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Answer Man: Could clear-cut mowing hurt monarchs?

August 22, 2018

Given the rate these monarch caterpillars mow through milkweed leaves, it’s important not to mow down all the plants in ditches and roadsides or they’d never survive long enough to transform into eye-catching orange and black butterflies.

Oh, All-Knowing Answer Man, my neighbors and I have been raising monarch butterflies this summer and were sad to see that ditch mowing has begun. The mowing is removing the milkweed monarchs need to lay their eggs and that larvae need to grow. I know you’re astute about things like these. Can you tell us if there is any protocol on ditch mowing other than to clear-cut the ditch?

Your fan — Michael Pagelkopf

It’s funny you should mention monarchs, Michael, because just recently the Post Bulletin published a feature on a 15-year-old who has raised and released more than 220 of these butterflies this summer.

If you and your neighbors have had anything like his success, I can see why you might be worried about the loss of milkweed from mowing.

According to Rochester’s tall weed and grass ordinance, property owners must maintain their lawn and any adjoining right of way (the space between the sidewalk and the street) at a maximum of 10 inches in height. For most city property, that boils down to clear-cutting regardless of what might be growing there.

But don’t say goodbye to your butterflies just yet, because City Forester Jeff Haberman says there is a way around this when it comes to native plants.

Property owners who want to maintain an area on their property in excess of the ordinance can apply for a natural landscape permit, which would allow you to maintain growth of native plants on part of your property. If you wanted to protect an area of milkweed growth on your property, that’s what I’d suggest for you and your neighbors. I’ll link to the form online.

Haberman says the few “ditch” areas that the city mows (mostly frontage roads and medians) are clear-cut for safety reasons.

“Basically, if we allowed them to grow there would be problems in sightlines for intersections and traffic,” he said.

However, Haberman says Parks and Rec also maintains more than 20 natural prairie areas that provide habitat in what is likely a safer and more monarch-friendly environment than a center strip along the highway.

All this information begs the question: does ditch-mowing really remove that much habitat?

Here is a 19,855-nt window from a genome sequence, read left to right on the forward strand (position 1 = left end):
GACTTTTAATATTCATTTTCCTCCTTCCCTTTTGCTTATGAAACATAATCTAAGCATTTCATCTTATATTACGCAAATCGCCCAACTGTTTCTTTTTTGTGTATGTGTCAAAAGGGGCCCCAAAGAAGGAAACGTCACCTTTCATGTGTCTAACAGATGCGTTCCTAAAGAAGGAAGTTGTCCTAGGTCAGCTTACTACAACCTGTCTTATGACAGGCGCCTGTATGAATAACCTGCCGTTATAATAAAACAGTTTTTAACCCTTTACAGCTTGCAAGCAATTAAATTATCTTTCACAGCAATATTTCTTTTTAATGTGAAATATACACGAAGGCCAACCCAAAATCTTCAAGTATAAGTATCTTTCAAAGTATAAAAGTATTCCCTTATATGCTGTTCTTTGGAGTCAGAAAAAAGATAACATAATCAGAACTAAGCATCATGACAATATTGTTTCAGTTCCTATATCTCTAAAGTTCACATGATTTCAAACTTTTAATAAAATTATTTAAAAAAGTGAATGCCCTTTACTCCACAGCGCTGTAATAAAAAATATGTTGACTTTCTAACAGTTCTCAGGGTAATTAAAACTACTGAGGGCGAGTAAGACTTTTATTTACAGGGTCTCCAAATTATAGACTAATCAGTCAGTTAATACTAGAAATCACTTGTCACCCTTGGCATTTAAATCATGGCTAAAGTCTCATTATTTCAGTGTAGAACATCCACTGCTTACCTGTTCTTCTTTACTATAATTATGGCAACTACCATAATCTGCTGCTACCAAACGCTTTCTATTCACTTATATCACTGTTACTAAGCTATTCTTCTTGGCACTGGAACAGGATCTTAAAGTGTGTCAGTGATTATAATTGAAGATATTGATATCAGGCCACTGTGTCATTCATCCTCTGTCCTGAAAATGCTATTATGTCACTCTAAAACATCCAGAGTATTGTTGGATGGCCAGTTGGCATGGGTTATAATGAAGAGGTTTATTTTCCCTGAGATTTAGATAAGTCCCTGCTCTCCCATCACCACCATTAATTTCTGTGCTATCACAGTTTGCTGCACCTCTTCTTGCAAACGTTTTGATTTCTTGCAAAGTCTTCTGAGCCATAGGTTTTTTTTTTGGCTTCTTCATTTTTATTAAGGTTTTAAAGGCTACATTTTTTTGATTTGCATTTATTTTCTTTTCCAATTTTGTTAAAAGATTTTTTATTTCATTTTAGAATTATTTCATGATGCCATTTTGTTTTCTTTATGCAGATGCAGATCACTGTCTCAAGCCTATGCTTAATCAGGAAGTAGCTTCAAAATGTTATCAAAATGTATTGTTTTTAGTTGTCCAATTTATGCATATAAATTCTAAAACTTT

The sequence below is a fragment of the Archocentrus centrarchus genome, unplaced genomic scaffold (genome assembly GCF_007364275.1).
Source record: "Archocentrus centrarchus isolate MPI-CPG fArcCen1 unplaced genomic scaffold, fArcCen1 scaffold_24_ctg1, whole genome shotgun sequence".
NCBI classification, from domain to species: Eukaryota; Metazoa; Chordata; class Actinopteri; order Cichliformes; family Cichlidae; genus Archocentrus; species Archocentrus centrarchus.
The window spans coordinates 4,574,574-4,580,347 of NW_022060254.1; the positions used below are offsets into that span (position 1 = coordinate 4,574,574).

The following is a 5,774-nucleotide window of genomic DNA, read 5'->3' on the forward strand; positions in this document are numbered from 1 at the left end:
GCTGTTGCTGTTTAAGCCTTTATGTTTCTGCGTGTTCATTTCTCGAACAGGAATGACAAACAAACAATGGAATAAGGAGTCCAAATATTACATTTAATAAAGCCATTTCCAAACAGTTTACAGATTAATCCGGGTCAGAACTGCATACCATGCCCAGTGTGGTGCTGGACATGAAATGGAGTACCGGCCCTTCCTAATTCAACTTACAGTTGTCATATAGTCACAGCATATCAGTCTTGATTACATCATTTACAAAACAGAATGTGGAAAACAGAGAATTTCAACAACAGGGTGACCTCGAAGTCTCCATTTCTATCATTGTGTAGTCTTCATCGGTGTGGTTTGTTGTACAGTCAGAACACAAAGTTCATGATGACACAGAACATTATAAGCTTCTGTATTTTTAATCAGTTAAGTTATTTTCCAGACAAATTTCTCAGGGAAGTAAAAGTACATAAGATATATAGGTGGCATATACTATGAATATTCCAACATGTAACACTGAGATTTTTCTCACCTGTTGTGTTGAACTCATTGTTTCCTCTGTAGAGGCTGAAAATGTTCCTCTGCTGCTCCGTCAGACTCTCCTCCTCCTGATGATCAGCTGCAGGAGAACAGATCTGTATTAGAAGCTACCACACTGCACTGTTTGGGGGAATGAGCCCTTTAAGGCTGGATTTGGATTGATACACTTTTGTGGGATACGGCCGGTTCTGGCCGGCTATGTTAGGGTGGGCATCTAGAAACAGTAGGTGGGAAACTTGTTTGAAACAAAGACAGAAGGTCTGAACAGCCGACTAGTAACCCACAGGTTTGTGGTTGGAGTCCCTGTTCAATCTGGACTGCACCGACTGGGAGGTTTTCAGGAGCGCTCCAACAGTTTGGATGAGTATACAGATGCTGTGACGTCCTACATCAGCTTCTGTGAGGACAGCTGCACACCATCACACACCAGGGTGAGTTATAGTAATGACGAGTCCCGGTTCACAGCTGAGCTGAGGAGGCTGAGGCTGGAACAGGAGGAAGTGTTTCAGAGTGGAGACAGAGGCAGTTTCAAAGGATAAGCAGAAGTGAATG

Mike Dougherty, Minnesota Department of Transportation spokesman and man of the mow-ment, says probably not.

According to Dougherty, most of the ditches MnDOT maintains along highways and interstate really don’t have enough milkweed to justify leaving them to grow. But where recent construction has disturbed the soil, mixes of native plants will be seeded in and can result in growth of milkweed. In those areas, Doughterty said, the ditch could be protected as part of MnDOT’s ongoing effort to provide habitat for pollinators (such as monarchs) in the approximately 175,000 acres of Minnesota green space it manages.

To protect those native plantings, “no mowing” signs may be posted or prescribed burn treatments may be used.

Dougherty says a few of these no-mow areas can be spotted along Interstate 90 or Interstate 35 where milkweed is mixed with native grass and wildflowers. It’s habitat for more than just butterflies, too, which ends up being better for the environment overall.

Dougherty says the decision to mow or not to mow ditches often comes down to safety. It’s a tradeoff, he says. While it would be nice to protect milkweed everywhere, that’s sometimes impractical or a safety risk, particularly at intersections.

“In the end, we’ll see if there is any sort of safety issues,” he said. “If it’s truly just a ditch, we’re just mowing as we normally do at the right height.”

To make up for it, Rochester and MNDOT both compensate by creating protected areas where native habitat for monarchs (and other wildlife) can be maintained. And usually those areas are a little safer for monarchs in the long run.

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